### Comparing k Independent Samples

One goal in comparing k independent samples is to determine whether the location parameters (medians) of the populations are different. Another goal
is to determine whether the scale parameters for the populations are different. For example, suppose new employees are randomly
assigned to one of three training programs. At the end of the program, the employees are given a standard test that provides
a rating score of their job ability. The goal of analysis is to compare the median scores for the three groups and decide
whether the differences are real or due to chance alone.

To compare k independent samples, either the NPAR1WAY or the FREQ procedure provides a Kruskal-Wallis test. PROC NPAR1WAY
also provides the Savage, median, and Van der Waerden (normal scores) tests. In addition, PROC NPAR1WAY produces the following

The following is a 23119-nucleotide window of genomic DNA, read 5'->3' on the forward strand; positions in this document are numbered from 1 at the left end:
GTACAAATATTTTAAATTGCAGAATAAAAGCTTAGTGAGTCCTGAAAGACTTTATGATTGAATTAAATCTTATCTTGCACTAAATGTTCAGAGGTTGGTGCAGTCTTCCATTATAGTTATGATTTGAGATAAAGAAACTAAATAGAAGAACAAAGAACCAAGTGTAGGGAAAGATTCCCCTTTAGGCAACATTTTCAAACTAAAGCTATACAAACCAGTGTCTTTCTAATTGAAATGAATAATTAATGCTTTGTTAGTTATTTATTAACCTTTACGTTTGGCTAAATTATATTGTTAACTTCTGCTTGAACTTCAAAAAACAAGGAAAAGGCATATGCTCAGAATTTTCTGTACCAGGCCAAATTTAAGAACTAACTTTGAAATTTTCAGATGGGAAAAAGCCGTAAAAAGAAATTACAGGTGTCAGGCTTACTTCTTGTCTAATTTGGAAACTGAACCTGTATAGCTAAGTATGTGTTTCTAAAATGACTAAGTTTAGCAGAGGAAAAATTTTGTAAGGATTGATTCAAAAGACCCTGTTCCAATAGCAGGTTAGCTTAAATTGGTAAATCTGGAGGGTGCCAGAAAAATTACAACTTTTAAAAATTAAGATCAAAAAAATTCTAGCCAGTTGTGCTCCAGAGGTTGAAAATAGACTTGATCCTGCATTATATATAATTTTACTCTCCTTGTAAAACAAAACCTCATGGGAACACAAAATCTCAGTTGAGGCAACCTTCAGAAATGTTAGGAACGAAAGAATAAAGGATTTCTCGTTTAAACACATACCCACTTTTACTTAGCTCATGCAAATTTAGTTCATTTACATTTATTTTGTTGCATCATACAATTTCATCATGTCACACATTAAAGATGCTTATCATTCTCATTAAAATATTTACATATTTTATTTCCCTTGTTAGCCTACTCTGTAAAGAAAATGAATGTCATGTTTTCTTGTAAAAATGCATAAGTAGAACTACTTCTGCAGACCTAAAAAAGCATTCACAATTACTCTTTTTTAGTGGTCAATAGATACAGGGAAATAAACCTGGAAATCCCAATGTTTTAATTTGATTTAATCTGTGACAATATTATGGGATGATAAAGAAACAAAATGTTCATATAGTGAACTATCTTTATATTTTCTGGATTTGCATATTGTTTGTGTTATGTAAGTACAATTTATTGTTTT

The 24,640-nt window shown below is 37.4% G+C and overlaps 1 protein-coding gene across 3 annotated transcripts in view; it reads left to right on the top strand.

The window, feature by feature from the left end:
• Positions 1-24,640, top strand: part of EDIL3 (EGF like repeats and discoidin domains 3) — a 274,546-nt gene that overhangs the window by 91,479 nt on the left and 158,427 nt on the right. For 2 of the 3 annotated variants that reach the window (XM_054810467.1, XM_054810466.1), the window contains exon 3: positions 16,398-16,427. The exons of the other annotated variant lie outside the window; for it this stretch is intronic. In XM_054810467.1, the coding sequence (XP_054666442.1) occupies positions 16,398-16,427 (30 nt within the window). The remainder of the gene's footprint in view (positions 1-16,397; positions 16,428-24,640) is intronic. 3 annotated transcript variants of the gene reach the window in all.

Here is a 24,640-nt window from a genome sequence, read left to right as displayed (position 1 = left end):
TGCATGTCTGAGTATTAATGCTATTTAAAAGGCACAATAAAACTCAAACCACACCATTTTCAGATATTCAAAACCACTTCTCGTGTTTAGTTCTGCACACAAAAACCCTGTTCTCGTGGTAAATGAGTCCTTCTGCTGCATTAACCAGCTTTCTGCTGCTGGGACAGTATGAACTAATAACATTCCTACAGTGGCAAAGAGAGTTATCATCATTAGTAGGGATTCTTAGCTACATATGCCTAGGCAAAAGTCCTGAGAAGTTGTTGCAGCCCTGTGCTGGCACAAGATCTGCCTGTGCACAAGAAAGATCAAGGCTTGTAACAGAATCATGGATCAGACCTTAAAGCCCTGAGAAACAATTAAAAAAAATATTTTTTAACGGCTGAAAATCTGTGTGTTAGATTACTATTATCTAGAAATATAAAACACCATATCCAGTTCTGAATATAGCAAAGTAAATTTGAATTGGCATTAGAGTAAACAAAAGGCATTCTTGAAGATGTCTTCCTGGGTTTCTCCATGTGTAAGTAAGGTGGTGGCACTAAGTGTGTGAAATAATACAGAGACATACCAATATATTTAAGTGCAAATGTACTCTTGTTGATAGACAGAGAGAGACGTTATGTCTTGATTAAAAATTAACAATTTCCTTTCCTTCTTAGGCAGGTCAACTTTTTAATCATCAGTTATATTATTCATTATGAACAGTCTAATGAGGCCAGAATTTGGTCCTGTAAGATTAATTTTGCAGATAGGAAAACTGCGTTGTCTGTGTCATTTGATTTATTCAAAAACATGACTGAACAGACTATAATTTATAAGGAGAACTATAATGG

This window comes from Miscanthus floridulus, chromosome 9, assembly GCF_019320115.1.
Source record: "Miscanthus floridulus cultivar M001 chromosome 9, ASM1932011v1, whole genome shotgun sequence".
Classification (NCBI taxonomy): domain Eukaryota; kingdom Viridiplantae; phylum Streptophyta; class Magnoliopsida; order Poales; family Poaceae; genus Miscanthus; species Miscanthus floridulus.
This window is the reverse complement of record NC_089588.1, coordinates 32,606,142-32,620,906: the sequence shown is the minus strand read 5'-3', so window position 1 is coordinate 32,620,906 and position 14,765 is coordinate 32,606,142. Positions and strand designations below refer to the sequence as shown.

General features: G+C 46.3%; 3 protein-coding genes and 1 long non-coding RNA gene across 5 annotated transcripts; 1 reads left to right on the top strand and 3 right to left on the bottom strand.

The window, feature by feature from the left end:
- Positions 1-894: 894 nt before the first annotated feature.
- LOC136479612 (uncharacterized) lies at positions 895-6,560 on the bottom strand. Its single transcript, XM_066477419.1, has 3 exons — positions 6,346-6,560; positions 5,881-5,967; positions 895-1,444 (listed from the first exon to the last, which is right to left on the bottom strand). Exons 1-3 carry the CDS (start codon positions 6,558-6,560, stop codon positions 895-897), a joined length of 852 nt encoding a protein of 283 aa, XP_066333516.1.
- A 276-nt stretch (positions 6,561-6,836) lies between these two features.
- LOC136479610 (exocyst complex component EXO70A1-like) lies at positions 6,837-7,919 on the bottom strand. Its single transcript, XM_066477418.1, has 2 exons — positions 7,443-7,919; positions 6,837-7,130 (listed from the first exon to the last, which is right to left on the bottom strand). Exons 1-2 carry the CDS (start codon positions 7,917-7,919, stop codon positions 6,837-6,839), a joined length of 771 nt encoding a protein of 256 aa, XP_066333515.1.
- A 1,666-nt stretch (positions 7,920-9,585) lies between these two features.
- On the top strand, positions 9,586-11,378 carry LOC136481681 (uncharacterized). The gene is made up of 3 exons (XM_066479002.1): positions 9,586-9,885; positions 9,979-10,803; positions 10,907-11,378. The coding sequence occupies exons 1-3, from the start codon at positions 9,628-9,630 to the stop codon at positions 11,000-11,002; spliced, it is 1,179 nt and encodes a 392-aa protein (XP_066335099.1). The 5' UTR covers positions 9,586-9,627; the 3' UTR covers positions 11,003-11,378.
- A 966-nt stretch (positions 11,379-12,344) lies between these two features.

tests for scale differences: Siegel-Tukey test, Ansari-Bradley test, Klotz test, and Mood test. PROC NPAR1WAY also provides
the Conover test, which can be used to test for differences in both location and scale. Note that you can obtain exact p-values for all of these tests.

Additionally, you can specify the SCORES=DATA option to use the input data observations as scores. This enables you to produce
a very wide variety of tests. You can construct any scores for your data with the DATA step, and then PROC NPAR1WAY computes
the corresponding linear rank and one-way ANOVA tests. You can also analyze the raw data with the SCORES=DATA option; for
two-sample data, this permutation test is known as Pitman’s test.

See Chapter 83: The NPAR1WAY Procedure, for details, formulas, and examples.

To produce a Kruskal-Wallis test in the FREQ procedure,
use SCORES=RANK and the CMH2 option in the TABLES statement. Then, look at the second Cochran-Mantel-Haenszel statistic (labeled
"Row Mean Scores Differ") to obtain the Kruskal-Wallis test. The FREQ procedure also provides the Jonckheere-Terpstra test,
which is more powerful than the Kruskal-Wallis test for comparing k samples against ordered alternatives. The exact test is also available. In addition, you can obtain a ridit analysis, developed
by Bross (1958), by specifying SCORES=RIDIT or SCORES=MODRIDIT in the TABLES statement in the FREQ procedure. See Chapter 40: The FREQ Procedure, for more information.